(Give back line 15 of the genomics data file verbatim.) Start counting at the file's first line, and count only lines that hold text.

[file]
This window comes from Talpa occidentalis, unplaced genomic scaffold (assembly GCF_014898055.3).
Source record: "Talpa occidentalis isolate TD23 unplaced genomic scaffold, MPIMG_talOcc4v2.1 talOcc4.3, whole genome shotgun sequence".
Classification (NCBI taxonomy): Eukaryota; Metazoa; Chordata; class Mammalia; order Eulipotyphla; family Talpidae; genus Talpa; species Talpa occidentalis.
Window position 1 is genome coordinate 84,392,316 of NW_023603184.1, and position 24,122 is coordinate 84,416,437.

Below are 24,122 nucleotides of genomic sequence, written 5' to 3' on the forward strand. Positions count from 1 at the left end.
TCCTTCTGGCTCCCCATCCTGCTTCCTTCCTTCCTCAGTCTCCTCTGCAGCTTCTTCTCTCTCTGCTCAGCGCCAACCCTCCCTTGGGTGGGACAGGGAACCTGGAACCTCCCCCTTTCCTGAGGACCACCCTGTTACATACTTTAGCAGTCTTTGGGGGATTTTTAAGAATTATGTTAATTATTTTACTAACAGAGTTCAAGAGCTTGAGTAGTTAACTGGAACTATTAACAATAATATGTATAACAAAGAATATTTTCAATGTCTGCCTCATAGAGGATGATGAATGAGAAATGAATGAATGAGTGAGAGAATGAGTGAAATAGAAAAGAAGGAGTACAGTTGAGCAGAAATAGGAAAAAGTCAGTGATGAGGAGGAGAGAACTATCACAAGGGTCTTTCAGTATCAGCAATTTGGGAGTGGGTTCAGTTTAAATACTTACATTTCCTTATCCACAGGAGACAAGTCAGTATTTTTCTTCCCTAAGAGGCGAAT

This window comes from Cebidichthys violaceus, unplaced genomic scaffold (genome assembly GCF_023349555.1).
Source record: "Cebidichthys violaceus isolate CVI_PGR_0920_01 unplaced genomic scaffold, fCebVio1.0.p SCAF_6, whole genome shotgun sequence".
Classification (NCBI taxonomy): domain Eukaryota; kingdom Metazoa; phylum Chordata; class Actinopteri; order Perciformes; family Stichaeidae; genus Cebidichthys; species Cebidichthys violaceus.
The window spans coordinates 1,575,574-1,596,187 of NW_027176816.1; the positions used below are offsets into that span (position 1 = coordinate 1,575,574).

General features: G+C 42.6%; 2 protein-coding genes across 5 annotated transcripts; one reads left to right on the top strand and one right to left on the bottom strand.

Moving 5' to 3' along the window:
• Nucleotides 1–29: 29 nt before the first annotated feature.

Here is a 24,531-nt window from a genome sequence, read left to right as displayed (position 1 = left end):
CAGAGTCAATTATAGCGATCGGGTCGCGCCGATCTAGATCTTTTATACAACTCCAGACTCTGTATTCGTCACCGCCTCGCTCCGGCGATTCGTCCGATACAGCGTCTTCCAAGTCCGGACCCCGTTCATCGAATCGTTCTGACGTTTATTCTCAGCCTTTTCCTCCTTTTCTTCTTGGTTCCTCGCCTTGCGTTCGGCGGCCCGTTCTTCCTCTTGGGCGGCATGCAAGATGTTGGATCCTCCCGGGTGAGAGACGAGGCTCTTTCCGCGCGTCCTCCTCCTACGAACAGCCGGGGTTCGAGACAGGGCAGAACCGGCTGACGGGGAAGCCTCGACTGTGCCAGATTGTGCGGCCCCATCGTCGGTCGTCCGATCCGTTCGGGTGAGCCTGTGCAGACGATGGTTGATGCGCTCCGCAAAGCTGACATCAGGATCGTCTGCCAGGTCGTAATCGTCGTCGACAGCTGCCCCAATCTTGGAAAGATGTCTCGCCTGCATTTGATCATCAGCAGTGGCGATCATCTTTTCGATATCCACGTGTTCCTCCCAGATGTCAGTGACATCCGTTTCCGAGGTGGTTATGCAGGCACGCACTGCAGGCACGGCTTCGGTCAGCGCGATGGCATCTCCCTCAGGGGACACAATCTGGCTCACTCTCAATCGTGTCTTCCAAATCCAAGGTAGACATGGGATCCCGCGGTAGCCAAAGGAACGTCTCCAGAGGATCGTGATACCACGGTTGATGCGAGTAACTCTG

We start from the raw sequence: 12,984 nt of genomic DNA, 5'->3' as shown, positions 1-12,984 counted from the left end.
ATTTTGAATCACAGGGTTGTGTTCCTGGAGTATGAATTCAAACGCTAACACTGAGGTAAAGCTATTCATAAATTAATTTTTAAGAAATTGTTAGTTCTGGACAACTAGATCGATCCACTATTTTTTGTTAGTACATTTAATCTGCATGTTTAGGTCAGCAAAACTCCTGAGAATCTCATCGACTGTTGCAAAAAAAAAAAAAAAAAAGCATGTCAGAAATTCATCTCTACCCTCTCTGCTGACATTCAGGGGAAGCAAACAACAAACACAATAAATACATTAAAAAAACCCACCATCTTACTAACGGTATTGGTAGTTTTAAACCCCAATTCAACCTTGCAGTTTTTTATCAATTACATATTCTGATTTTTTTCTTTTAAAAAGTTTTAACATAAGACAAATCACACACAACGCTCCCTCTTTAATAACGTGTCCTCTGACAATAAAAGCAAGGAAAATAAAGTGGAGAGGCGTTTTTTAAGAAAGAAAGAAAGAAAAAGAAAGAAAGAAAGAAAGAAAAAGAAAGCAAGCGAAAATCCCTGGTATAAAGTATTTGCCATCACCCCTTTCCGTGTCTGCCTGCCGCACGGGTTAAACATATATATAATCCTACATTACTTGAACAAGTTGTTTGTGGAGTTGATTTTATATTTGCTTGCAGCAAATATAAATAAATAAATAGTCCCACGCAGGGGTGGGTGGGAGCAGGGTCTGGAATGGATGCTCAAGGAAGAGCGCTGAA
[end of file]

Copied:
CAGAGTCAATTATAGCGATCGGGTCGCGCCGATCTAGATCTTTTATACAACTCCAGACTCTGTATTCGTCACCGCCTCGCTCCGGCGATTCGTCCGATACAGCGTCTTCCAAGTCCGGACCCCGTTCATCGAATCGTTCTGACGTTTATTCTCAGCCTTTTCCTCCTTTTCTTCTTGGTTCCTCGCCTTGCGTTCGGCGGCCCGTTCTTCCTCTTGGGCGGCATGCAAGATGTTGGATCCTCCCGGGTGAGAGACGAGGCTCTTTCCGCGCGTCCTCCTCCTACGAACAGCCGGGGTTCGAGACAGGGCAGAACCGGCTGACGGGGAAGCCTCGACTGTGCCAGATTGTGCGGCCCCATCGTCGGTCGTCCGATCCGTTCGGGTGAGCCTGTGCAGACGATGGTTGATGCGCTCCGCAAAGCTGACATCAGGATCGTCTGCCAGGTCGTAATCGTCGTCGACAGCTGCCCCAATCTTGGAAAGATGTCTCGCCTGCATTTGATCATCAGCAGTGGCGATCATCTTTTCGATATCCACGTGTTCCTCCCAGATGTCAGTGACATCCGTTTCCGAGGTGGTTATGCAGGCACGCACTGCAGGCACGGCTTCGGTCAGCGCGATGGCATCTCCCTCAGGGGACACAATCTGGCTCACTCTCAATCGTGTCTTCCAAATCCAAGGTAGACATGGGATCCCGCGGTAGCCAAAGGAACGTCTCCAGAGGATCGTGATACCACGGTTGATGCGAGTAACTCTG